Touro University California is committed to the health and safety of its students, staff and community and to provide a safe and healthy learning and working environment. Healthy TUC and other COVID related policies have been implemented to ensure the most effective delivery of educational experiences while adjusting for the reality of the challenges of living, learning, teaching, and experiencing life during a pandemic. Touro Bulls are stronger than the temporary inconveniences and challenges that this pandemic presents. We all depend on each other to follow these and other policies to ensure each-others and our families’ health and safety.
TUC implemented and has been practicing social distancing since the beginning of the COVID-19 pandemic, we have all become accustomed to it. For example, you're likely keeping social distance by staying at least 6 feet (2 meters) away from others outside your home and avoiding large groups such as classes, gatherings, concerts, sporting events, weddings, funerals, etc.
Doctors or local health departments may ask or require people to go into quarantine who might have been exposed to COVID-19 or who've recently had “close contact” with someone with COVID-19. This can help to prevent spread of illness from people with COVID-19 before they feel ill or have symptoms. People who don't develop symptoms of COVID-19 after the quarantine period ends are released.
If you're quarantining at home because you might have been exposed to COVID-19 or you have had close contact with someone with COVID-19, the CDC recommends that you monitor yourself as follows:
Stay home for 14 days.
Watch for common signs and symptoms, such as fever, cough, shortness of breath, etc.
Keep distance (6 feet) between yourself and others.
Stay away from other people as much as possible, especially people at high risk of serious illness. Wear a mask if contact with other people can't be avoided.
Self-Isolate yourself at home if you feel ill. Call your doctor if symptoms worsen.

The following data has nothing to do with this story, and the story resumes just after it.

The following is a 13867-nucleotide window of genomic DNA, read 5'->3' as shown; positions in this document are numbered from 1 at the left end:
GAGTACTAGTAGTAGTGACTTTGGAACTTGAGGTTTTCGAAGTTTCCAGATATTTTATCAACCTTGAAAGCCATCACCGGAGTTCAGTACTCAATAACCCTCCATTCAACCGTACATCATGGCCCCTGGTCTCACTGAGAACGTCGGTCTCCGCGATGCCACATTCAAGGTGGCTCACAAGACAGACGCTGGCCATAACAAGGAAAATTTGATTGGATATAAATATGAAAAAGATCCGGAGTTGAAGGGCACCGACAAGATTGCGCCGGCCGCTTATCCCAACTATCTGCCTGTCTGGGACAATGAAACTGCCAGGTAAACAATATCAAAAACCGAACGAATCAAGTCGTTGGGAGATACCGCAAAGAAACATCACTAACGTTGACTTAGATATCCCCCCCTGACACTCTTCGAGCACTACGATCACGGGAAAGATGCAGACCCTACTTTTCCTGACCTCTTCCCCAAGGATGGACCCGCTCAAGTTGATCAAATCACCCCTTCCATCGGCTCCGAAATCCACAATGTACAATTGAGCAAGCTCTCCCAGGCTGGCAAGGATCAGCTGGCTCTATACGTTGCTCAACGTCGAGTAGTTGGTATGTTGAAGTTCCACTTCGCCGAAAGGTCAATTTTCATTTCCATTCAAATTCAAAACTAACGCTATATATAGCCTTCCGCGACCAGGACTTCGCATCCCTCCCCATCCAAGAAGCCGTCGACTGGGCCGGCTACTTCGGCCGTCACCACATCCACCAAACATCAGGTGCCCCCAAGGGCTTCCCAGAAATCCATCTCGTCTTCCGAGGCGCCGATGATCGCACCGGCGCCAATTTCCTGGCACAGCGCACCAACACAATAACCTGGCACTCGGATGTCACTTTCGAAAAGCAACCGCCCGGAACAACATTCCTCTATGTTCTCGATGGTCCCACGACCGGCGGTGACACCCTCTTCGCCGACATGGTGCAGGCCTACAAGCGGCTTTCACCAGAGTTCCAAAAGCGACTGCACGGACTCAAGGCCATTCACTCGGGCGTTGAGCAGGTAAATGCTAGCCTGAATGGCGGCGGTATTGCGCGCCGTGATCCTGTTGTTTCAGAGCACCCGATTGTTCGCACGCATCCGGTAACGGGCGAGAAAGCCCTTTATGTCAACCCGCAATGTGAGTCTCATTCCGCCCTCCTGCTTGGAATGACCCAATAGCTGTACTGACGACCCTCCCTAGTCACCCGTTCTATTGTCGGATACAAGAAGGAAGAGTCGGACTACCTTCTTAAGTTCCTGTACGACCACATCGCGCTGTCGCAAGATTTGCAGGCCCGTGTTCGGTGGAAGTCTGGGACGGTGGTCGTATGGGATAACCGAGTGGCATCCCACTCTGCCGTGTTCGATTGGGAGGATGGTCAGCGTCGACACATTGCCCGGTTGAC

Doctors or local health departments may take special isolation precautions for coronavirus disease 2019 (COVID-19). They will likely ask or require people to go into isolation who have the virus that causes COVID-19 or who have symptoms of COVID-19. People who do not have symptoms but have tested positive for the virus that causes COVID-19 will also likely be asked to go into isolation. Hospitals have isolation units for very ill people. But doctors may advise many people with mild symptoms of COVID-19 to isolate at home.
During home isolation, you'll need to stay away from family members and pets. Wear a mask if you are near others. Avoid sharing dishes, glasses, bedding and other household items. Use a separate bedroom and bathroom if possible. If your symptoms get worse, contact your doctor for medical advice. Follow recommendations from your doctor and local health department about when you can end isolation. These measures can help limit the spread of COVID-19.
Self-isolation is required for all travelers returning to campus from outside the State of California as well as those identified through Healthy TUC plan including exposure, close contact exposure, etc.
Students: Stay in your room or at home and do not go to class or participate in any on campus activities.
Employees: Do not go to work. Work with your supervisor and HR to explore working from home options, if appropriate.
Individual exposures added together over a 24-hour period (e.g., three 5-minute exposures for a total of 15 minutes). Data are limited, making it difficult to precisely define “close contact;” however, 15 cumulative minutes of exposure at a distance of 6 feet or less can be used as an operational definition for contact investigation. Factors to consider when defining close contact include proximity (closer distance likely increases exposure risk), the duration of exposure (longer exposure time likely increases exposure risk), whether the infected individual has symptoms (the period around onset of symptoms is associated with the highest levels of viral shedding), if the infected person was likely to generate respiratory aerosols (e.g., was coughing, singing, shouting), and other environmental factors (crowding, adequacy of ventilation, whether exposure was indoors or outdoors). Because the general public has not received training on proper selection and use of respiratory PPE, such as an N95, the determination of close contact should generally be made irrespective of whether the contact was wearing respiratory PPE.